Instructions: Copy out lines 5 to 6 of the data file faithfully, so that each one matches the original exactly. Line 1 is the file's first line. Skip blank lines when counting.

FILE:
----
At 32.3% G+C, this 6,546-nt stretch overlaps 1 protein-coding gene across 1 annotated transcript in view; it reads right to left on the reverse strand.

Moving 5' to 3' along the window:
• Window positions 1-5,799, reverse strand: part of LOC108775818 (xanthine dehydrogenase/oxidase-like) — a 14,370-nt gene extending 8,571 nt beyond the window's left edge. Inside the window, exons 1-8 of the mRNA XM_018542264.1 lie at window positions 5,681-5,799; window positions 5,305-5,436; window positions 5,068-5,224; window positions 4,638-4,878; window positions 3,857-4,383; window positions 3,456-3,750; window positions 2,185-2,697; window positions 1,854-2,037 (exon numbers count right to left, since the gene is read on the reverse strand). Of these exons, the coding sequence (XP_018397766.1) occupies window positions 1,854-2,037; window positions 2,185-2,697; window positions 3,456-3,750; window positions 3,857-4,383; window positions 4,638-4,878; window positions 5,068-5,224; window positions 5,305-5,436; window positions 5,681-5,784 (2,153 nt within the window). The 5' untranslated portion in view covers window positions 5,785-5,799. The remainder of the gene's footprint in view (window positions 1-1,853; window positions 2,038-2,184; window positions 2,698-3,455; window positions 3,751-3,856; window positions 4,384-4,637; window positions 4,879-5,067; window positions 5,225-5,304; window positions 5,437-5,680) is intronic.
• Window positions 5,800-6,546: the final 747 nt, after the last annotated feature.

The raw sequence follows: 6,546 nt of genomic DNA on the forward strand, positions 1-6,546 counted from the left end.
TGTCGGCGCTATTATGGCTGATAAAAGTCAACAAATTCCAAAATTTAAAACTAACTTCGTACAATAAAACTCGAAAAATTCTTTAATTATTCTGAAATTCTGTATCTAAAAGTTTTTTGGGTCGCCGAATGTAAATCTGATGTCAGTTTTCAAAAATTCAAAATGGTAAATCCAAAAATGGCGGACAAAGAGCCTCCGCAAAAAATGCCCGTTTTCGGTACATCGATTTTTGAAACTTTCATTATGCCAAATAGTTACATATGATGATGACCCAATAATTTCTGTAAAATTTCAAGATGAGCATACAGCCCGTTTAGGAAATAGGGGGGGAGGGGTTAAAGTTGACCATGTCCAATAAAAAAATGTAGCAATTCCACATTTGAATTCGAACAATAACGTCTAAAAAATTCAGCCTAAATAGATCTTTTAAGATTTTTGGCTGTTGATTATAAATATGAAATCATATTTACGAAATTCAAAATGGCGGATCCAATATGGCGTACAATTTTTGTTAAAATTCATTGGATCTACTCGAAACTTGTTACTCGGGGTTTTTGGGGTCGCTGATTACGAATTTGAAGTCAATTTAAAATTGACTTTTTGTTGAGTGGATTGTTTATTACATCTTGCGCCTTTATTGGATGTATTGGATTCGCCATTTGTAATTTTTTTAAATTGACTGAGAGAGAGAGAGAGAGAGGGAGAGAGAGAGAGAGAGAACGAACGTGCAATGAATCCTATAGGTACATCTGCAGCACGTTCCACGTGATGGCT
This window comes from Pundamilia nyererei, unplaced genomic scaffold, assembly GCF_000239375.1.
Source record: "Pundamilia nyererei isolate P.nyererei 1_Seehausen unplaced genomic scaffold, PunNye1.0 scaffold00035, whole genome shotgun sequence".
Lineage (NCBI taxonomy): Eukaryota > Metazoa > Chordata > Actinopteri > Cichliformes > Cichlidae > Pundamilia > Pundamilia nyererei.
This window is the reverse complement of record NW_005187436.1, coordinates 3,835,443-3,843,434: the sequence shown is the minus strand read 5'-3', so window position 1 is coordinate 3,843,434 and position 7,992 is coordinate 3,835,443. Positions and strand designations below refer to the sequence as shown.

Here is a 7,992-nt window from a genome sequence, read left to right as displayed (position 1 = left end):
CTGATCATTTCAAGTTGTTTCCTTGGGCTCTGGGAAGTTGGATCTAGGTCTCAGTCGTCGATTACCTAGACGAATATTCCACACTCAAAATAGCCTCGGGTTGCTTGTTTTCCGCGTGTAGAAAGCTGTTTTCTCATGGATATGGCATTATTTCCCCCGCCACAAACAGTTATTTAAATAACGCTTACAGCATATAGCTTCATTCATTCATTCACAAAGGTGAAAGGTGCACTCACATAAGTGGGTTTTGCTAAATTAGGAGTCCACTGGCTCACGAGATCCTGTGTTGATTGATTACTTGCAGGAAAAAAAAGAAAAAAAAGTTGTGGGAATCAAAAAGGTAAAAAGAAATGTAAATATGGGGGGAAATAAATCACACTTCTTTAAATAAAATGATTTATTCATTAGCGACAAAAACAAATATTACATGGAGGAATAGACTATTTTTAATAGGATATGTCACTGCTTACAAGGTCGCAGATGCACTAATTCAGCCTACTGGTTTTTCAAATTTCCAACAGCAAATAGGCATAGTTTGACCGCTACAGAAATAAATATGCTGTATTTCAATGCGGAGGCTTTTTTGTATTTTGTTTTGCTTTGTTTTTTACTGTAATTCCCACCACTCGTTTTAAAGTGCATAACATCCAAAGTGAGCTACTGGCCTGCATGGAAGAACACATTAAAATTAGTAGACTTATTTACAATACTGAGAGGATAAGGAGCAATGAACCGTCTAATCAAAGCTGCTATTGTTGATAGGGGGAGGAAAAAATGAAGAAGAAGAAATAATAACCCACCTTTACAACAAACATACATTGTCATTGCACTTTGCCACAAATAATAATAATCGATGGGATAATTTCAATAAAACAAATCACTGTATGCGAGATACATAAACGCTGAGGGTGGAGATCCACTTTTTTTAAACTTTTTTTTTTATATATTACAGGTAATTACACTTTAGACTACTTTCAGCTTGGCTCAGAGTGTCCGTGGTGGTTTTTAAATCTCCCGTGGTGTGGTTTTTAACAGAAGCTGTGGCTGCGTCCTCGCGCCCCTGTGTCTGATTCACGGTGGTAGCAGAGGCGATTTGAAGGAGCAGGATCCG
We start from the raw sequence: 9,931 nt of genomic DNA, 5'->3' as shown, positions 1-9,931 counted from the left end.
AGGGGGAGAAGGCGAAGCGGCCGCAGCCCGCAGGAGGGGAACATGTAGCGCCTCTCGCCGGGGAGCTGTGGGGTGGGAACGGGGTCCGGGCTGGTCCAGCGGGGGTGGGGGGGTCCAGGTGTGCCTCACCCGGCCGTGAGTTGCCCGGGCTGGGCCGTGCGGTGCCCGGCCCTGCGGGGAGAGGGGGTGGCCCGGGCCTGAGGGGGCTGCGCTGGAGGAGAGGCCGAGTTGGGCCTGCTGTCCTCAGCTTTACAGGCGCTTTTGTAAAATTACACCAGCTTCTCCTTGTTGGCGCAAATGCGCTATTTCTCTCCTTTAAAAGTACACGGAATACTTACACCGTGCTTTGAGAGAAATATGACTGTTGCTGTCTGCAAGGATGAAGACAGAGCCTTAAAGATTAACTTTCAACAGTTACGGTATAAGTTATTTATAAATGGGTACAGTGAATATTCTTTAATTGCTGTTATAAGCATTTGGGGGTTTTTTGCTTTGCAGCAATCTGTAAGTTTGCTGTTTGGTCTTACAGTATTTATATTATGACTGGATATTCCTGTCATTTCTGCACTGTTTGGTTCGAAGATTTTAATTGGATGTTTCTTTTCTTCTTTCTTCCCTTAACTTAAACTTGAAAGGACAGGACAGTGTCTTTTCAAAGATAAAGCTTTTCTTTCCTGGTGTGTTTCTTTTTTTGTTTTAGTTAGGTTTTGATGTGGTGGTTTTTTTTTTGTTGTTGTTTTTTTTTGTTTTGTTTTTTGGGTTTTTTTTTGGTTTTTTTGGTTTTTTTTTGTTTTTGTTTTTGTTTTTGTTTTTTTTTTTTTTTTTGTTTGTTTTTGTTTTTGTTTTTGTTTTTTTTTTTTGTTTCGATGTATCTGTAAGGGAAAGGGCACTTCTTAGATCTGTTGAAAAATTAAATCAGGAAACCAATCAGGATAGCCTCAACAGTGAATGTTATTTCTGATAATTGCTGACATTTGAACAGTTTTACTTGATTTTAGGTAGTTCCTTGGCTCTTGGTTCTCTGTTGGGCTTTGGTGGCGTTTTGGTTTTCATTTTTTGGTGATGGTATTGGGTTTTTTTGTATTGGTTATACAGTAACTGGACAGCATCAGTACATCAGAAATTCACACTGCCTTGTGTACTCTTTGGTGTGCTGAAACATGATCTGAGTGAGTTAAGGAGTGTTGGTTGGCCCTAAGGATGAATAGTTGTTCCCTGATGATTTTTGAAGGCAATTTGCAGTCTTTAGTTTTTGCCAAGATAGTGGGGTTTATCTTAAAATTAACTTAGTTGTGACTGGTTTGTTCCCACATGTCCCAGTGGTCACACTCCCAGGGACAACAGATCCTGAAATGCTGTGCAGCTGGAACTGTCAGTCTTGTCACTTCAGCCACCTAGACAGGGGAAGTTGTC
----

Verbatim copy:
The raw sequence follows: 6,546 nt of genomic DNA on the forward strand, positions 1-6,546 counted from the left end.
TGTCGGCGCTATTATGGCTGATAAAAGTCAACAAATTCCAAAATTTAAAACTAACTTCGTACAATAAAACTCGAAAAATTCTTTAATTATTCTGAAATTCTGTATCTAAAAGTTTTTTGGGTCGCCGAATGTAAATCTGATGTCAGTTTTCAAAAATTCAAAATGGTAAATCCAAAAATGGCGGACAAAGAGCCTCCGCAAAAAATGCCCGTTTTCGGTACATCGATTTTTGAAACTTTCATTATGCCAAATAGTTACATATGATGATGACCCAATAATTTCTGTAAAATTTCAAGATGAGCATACAGCCCGTTTAGGAAATAGGGGGGGAGGGGTTAAAGTTGACCATGTCCAATAAAAAAATGTAGCAATTCCACATTTGAATTCGAACAATAACGTCTAAAAAATTCAGCCTAAATAGATCTTTTAAGATTTTTGGCTGTTGATTATAAATATGAAATCATATTTACGAAATTCAAAATGGCGGATCCAATATGGCGTACAATTTTTGTTAAAATTCATTGGATCTACTCGAAACTTGTTACTCGGGGTTTTTGGGGTCGCTGATTACGAATTTGAAGTCAATTTAAAATTGACTTTTTGTTGAGTGGATTGTTTATTACATCTTGCGCCTTTATTGGATGTATTGGATTCGCCATTTGTAATTTTTTTAAATTGACTGAGAGAGAGAGAGAGAGAGGGAGAGAGAGAGAGAGAGAACGAACGTGCAATGAATCCTATAGGTACATCTGCAGCACGTTCCACGTGATGGCT